I remember the gradual inflation of numbers during the BP oil disaster. First BP would say that 1,000 barrels a day was being released, when 5,000, then 10,000, and so on, never quite reaching the actual figure of 53,000 barrels a day.

The government would generally back up BP’s estimates, and only changed when they changed. Now we learn from Kate Sheppard that the White House actually leaned on their own scientists to lowball the amount of oil being released from the busted well. The group Public Employees for Environmental Responsibility (PEER) has released a series of emails that show this in action:

The group released a May 29, 2010 email from Dr. Marcia McNutt, the director of the US Geologic Survey and head of the government’s Flow Rate Technical Group (FRTG), that was released in response to a Freedom of Information Act request. The email came after scientists on the flow-rate team complained to McNutt about how the spill figures were conveyed to the press, and in response she cited pressure from the White House as the reason the numbers were low-balled. Rather than reporting that the lower-end estimate of the spill was 25,000 barrels per day, officials cited that figure as the higher-end estimate:

“I cannot tell you what a nightmare the past two days have been dealing with the communications people at the White House, DOI, and the NIC who seem incapable of understanding the concept of a lower bound. The press release that went out on our results was misleading and was not reviewed by a scientist for accuracy.”

McNutt’s email reportedly came in response to complaints from scientists on the team about how the flow rate had been handled.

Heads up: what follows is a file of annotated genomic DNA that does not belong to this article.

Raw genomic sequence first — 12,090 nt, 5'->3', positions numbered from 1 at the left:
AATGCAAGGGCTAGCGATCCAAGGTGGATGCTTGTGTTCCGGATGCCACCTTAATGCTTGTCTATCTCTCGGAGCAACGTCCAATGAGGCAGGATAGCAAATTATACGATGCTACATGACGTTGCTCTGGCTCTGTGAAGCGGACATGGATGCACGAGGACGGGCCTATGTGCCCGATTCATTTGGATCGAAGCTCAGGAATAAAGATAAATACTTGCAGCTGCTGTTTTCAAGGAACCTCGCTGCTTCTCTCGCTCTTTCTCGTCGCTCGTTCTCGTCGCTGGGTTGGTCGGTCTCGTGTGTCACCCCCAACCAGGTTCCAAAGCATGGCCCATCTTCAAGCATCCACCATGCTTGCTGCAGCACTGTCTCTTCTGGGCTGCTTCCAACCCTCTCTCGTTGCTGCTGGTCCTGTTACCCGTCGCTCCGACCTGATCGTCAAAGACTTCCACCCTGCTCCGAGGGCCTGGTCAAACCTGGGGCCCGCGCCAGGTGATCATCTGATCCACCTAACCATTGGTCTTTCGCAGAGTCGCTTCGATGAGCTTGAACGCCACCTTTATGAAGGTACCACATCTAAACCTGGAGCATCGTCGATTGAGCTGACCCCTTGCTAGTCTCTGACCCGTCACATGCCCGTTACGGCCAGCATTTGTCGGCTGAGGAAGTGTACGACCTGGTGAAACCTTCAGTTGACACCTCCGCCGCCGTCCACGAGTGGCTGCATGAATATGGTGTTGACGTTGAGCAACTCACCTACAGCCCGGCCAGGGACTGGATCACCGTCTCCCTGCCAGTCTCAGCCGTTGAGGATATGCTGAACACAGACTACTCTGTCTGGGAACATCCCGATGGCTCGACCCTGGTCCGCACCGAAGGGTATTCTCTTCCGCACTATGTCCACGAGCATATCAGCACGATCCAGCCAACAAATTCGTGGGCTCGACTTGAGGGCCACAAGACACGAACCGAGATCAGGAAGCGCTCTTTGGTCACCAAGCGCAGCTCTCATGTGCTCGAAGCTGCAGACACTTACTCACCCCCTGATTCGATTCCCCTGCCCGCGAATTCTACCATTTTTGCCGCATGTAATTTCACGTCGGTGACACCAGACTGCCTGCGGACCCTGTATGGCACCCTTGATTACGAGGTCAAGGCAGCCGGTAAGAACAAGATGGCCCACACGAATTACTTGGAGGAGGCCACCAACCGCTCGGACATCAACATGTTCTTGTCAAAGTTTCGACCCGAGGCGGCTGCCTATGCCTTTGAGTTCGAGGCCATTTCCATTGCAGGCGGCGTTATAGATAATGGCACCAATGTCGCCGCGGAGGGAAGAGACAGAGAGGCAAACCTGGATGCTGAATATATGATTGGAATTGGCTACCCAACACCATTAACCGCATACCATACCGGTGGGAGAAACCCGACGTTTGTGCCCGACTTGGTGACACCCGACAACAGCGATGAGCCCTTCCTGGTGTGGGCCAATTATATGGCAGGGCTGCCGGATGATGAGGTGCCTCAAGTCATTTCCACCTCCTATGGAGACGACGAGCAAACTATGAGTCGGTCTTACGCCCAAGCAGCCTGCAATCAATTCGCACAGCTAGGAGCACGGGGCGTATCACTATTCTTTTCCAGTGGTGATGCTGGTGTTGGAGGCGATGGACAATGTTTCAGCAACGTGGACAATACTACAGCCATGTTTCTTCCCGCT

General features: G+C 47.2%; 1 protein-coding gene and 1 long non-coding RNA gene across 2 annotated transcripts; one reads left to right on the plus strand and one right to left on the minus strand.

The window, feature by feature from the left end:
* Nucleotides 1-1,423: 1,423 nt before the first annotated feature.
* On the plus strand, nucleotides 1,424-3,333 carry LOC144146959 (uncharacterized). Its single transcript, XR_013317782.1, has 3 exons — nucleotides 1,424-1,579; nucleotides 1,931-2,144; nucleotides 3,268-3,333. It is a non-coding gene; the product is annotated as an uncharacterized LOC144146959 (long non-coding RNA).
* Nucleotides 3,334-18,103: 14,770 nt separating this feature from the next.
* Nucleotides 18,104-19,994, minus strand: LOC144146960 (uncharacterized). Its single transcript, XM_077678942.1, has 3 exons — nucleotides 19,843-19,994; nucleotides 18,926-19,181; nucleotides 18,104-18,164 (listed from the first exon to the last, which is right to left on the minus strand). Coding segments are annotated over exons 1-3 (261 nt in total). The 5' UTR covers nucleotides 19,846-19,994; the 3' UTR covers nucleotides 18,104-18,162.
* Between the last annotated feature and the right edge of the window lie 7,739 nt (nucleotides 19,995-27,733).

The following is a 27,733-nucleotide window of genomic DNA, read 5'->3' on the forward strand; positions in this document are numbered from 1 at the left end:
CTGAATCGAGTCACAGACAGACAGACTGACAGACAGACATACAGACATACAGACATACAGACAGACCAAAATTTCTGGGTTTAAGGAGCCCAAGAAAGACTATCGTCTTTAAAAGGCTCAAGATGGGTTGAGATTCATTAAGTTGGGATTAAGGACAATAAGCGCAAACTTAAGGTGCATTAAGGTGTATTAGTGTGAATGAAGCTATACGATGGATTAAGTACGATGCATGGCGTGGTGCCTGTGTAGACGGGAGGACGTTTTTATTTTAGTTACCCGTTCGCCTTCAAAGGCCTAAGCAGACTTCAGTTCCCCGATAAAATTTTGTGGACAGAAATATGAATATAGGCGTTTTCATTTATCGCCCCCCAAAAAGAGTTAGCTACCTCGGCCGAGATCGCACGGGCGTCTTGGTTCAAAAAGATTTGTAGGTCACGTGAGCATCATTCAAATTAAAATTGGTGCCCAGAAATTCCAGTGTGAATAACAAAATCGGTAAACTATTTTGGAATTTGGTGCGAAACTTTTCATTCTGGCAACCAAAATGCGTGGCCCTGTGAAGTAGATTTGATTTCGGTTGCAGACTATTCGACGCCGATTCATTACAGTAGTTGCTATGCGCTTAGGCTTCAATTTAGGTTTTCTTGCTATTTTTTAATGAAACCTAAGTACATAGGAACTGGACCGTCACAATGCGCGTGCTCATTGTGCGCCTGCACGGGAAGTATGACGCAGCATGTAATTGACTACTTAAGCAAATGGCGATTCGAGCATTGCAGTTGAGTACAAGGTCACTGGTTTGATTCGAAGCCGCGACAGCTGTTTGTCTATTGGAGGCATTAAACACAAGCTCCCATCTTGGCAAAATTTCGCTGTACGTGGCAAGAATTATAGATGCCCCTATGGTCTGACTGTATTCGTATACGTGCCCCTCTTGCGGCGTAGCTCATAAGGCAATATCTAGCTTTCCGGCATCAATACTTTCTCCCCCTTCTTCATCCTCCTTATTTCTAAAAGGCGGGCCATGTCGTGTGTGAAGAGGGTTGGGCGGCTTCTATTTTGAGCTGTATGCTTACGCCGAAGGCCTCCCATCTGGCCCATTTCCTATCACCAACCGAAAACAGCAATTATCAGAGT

Fortunately this didn’t come from a whistleblower, or all of PEER would be in jail right now.

In a much more serious complaint against NOAA scientist Dr. William Lehr, who led the plume analysis team studying the flow of oil, PEER accuses him of manipulating scientific results to underestimate the spill rate.

Lehr was leader of one of the most important FRTG teams, the “Plume Team” which analyzed videos of the oil leaks to produce the first estimates. Three of the 13 Plume Team experts used a technique called Particle Image Velocimetry (PIV) to estimate a leak rate in the range of 25,000 bpd. But three other experts on the Plume Team reported that PIV was underestimating the size of the leak by more than 50%. Those three experts used a different technology to correctly peg the leak rate at 50,000 to 60,000 bpd.

Yet Lehr did not tell the public or key decision makers that there was a deep split on the Plume Team. In the Plume Team’s Final Report, the body of which Lehr wrote, he reported that “most of the Plume Team used PIV” which produced “consistent and accurate” estimates. These underestimates were repeated to the public and media.

The lower estimates reduced the sense of urgency around capping the well among the public, if not among the White House. I don’t think BP got away without a tarnished image, but the actual figure of oil released plays a major factor in their Clean Water Act fines. So if the scientists were successful in manipulating the data, it could have saved BP billions of dollars.

The case is in litigation at the moment. But PEER has at least some of the data to back up their claims. The best-case scenario here is that the White House was ignorant of how estimates worked on spill data. The worst-case is that they were covering for BP.